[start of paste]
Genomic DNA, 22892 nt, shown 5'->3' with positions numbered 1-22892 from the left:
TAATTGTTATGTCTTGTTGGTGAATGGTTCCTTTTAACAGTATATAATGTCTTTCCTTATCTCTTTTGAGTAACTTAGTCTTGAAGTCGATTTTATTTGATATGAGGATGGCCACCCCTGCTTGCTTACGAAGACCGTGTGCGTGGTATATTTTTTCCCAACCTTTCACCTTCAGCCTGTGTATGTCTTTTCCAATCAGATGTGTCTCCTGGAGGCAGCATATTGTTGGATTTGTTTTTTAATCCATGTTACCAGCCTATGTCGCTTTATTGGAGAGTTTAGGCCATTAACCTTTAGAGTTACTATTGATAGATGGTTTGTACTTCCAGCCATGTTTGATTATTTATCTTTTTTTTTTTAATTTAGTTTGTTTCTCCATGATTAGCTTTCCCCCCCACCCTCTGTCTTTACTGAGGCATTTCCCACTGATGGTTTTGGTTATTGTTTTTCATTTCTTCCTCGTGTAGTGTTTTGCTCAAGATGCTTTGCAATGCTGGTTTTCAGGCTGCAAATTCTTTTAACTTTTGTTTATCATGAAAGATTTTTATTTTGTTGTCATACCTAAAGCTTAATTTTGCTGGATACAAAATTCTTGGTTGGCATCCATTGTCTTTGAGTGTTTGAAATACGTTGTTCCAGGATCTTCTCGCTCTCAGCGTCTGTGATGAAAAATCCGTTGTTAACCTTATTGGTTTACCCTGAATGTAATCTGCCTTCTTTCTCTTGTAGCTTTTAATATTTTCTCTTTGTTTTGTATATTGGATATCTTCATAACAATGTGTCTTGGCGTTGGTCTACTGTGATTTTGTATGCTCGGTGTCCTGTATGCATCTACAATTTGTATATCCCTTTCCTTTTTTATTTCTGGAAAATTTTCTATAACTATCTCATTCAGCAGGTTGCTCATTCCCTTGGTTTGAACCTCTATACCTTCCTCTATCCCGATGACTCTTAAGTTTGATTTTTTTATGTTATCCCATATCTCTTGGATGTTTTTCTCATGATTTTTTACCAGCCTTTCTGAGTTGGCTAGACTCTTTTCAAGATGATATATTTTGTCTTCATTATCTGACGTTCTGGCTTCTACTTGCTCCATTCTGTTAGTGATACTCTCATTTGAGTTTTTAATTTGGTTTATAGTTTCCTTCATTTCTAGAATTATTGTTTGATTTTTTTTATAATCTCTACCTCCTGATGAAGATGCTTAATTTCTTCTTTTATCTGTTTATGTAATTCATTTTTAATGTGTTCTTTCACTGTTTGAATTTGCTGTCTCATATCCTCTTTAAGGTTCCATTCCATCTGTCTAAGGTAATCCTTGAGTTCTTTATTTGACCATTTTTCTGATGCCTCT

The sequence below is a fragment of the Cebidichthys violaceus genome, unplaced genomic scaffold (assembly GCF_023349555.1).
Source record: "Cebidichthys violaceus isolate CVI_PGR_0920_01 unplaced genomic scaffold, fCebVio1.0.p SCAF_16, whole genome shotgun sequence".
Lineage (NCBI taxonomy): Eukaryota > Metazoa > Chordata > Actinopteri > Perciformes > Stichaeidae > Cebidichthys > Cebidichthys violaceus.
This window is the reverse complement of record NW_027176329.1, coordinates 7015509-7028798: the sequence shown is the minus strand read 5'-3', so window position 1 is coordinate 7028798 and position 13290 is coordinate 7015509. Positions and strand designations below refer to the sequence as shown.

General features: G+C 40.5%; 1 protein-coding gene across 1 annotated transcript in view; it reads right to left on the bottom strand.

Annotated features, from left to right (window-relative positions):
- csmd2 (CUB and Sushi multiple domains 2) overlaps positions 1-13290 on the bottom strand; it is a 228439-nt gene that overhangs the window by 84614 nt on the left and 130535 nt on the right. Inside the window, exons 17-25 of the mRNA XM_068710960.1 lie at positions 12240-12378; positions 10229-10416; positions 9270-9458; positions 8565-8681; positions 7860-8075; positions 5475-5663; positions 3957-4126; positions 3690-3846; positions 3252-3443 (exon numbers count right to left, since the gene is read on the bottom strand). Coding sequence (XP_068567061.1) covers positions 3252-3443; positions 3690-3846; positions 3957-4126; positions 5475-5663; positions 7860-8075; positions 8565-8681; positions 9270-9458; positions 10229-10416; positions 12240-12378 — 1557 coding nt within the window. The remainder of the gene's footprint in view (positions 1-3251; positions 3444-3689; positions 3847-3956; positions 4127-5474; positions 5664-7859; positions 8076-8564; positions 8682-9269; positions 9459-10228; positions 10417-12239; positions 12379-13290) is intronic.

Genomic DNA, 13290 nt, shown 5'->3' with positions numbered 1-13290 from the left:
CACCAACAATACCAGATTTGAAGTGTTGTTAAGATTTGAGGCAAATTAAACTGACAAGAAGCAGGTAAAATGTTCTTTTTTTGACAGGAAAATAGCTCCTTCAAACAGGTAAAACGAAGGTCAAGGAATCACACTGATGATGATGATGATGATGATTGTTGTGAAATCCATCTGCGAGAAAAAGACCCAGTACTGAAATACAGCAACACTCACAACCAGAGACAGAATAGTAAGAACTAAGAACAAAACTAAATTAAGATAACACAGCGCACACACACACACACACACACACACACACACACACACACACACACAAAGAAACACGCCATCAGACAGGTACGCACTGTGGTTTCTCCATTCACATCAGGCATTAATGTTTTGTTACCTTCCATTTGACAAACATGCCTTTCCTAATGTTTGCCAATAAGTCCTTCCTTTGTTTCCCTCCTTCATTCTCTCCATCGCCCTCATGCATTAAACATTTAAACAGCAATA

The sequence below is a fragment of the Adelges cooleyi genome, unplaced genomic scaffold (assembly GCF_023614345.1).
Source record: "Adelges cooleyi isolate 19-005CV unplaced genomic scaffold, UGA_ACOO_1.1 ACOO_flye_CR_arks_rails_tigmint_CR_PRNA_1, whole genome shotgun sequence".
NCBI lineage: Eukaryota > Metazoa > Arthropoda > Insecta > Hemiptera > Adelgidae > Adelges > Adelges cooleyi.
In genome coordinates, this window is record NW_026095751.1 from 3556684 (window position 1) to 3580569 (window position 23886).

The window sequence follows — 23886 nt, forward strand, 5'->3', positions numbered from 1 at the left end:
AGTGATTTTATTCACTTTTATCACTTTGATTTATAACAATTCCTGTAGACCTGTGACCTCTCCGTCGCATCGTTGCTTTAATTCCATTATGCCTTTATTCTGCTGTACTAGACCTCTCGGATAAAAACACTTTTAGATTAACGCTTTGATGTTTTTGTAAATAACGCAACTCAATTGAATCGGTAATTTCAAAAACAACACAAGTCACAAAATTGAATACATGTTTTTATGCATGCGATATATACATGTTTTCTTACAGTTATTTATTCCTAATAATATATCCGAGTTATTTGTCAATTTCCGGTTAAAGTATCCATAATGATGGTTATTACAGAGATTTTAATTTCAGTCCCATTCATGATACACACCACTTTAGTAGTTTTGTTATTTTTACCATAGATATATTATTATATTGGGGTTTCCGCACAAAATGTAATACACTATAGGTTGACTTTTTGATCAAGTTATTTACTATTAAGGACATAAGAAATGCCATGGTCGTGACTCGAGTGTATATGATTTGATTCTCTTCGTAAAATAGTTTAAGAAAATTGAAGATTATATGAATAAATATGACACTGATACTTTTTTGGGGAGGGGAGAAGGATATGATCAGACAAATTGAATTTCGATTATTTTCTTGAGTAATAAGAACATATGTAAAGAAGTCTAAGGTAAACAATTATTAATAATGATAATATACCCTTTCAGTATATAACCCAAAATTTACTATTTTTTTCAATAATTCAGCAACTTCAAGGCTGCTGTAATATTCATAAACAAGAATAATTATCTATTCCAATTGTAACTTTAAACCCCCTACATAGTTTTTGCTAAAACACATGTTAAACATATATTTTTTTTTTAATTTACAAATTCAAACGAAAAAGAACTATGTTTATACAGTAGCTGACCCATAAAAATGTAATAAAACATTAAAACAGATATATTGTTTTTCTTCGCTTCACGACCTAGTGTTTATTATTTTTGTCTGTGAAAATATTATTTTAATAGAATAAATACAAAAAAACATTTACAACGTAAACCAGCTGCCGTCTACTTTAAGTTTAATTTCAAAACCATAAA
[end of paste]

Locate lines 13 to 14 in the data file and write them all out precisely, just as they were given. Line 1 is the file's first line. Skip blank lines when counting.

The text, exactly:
Source record: "Adelges cooleyi isolate 19-005CV unplaced genomic scaffold, UGA_ACOO_1.1 ACOO_flye_CR_arks_rails_tigmint_CR_PRNA_1, whole genome shotgun sequence".
NCBI lineage: Eukaryota > Metazoa > Arthropoda > Insecta > Hemiptera > Adelgidae > Adelges > Adelges cooleyi.